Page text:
Voice And Meaning: Writing Authority In Late Medieval England And Iberia
My dissertation tells the story of how the separation of voice and meaning in discursive structures became bound up with legitimating the fifteenth-century conquest of non-Christian lands. This is because the possibility of extending secular dominion into lands outside traditional legitimating practices necessitated a new rethinking of the use and discourse of authority. At the center of this change in meaning and voice were the Iberian translations of John Gower's Confessio Amantis that joined two different modalities of questioning the presentation of authority through writing: a Castilian approach, which disassociated the experience of reading from the verisimilitude of narration, and an English one, which undermined the possibility of speech to communicate truth. This synthesis justified colonialism because it gave sovereigns the means to speak with authority in a place outside universal language and law. The Iberian and English traditions which influenced Gower's translation into Portuguese, therefore, support the idea that there was a growing disconnect between the power of their ideas and the ways in which they were conveyed. The most disseminated examples of Castilian historiography and English translation separated what they meant from how they said it. They made spaces for understanding which were outside of communication-spaces which proved that signs could divorce their social uses from their ability to signify while still retaining their ability to change the world. These spaces, in being taken up by the Portuguese translations of Gower's Confessio, helped Europe fashion a concept of sovereignty applicable outside the boundaries of Western discourse. My project, therefore, works as a new comparative study of medieval literatures and of the effects of medieval culture in contemporary discussions of post-colonial agency. It does this first by providing an analysis of legal discourse and the use of metaphors to vindicate colonial authority in the fourteenth and fifteenth century. Second, it shows how the cross-cultural interchange of two medieval discursive traditions that are usually read separately-those of Iberia and of England-were synthesized in ways that paralleled this legalistic discourse. The result is the first comparative study of England and Iberian literature as it bears on larger questions of fifteenth-century political agency.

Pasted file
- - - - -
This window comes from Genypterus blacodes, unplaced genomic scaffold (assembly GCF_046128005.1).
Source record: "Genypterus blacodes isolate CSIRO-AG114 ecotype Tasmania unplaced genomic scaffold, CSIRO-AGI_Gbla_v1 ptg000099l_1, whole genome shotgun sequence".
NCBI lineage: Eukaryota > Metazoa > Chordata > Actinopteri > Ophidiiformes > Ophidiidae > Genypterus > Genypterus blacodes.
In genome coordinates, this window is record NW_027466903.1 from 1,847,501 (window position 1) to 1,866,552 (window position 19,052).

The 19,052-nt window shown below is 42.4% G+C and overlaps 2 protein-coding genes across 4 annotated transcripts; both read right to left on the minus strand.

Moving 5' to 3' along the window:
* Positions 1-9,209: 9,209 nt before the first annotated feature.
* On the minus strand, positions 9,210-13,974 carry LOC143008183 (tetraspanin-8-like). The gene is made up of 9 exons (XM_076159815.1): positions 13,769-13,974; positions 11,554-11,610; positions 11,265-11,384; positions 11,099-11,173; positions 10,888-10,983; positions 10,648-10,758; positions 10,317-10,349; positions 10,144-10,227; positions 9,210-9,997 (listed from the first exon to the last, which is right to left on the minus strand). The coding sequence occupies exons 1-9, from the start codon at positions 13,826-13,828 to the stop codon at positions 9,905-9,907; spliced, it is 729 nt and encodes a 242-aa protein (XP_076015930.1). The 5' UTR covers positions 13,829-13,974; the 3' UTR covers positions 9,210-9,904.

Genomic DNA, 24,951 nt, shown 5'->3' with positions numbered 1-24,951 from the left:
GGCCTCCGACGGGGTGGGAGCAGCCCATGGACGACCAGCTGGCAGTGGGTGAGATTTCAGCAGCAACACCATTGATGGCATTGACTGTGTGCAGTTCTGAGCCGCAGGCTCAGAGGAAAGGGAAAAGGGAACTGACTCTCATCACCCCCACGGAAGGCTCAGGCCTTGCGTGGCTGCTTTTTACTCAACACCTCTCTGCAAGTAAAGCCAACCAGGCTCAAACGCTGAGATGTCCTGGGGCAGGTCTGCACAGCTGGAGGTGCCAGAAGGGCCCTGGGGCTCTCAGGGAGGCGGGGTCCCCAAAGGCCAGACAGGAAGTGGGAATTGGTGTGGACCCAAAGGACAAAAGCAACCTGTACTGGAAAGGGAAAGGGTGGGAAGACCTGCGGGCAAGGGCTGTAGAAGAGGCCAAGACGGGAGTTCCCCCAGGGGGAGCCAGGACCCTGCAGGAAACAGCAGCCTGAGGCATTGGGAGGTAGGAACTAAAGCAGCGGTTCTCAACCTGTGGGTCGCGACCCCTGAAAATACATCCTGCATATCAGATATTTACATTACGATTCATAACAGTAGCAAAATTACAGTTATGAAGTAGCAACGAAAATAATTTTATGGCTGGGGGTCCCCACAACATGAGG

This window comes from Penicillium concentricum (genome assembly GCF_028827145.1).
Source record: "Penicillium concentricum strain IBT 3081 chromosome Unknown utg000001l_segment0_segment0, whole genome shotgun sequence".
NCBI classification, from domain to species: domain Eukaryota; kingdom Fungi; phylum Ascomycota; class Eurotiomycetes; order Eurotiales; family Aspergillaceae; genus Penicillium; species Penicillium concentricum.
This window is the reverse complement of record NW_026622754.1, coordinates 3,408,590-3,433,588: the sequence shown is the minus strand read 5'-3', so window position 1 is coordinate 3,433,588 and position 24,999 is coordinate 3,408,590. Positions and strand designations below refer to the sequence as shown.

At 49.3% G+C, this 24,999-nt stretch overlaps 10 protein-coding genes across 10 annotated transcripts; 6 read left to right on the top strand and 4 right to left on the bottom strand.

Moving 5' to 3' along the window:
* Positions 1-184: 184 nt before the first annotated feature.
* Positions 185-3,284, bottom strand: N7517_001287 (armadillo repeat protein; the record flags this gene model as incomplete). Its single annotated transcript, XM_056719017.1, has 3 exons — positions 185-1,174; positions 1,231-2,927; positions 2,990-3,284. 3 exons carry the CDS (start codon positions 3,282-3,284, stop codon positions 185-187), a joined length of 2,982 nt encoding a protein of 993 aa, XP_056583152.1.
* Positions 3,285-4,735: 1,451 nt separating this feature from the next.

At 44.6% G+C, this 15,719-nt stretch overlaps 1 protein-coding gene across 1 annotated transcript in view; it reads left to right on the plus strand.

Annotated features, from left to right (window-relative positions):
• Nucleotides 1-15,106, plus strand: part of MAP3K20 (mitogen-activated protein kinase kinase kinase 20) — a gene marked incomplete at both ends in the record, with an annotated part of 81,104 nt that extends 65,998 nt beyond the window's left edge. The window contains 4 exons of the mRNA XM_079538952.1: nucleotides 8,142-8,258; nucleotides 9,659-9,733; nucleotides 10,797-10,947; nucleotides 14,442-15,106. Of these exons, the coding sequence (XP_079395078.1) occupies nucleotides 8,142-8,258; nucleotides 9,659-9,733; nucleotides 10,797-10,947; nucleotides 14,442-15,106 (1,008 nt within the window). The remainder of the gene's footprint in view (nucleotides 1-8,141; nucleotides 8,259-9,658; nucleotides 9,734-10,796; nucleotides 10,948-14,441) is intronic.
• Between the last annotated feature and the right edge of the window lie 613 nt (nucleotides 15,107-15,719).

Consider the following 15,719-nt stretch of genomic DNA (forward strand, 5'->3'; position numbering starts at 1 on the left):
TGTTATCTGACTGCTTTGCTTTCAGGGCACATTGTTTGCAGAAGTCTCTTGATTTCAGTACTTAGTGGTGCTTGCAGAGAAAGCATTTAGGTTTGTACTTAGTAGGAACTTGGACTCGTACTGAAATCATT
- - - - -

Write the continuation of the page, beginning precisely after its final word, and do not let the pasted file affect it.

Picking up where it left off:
sovereignty; Spain; England; Middle Ages; discourse
Galloway, Andrew Scott
Murray, Timothy Conway; Kennedy, William John
Ph.D. of Comparative Literature
Doctor of Philosophy
dissertation or thesis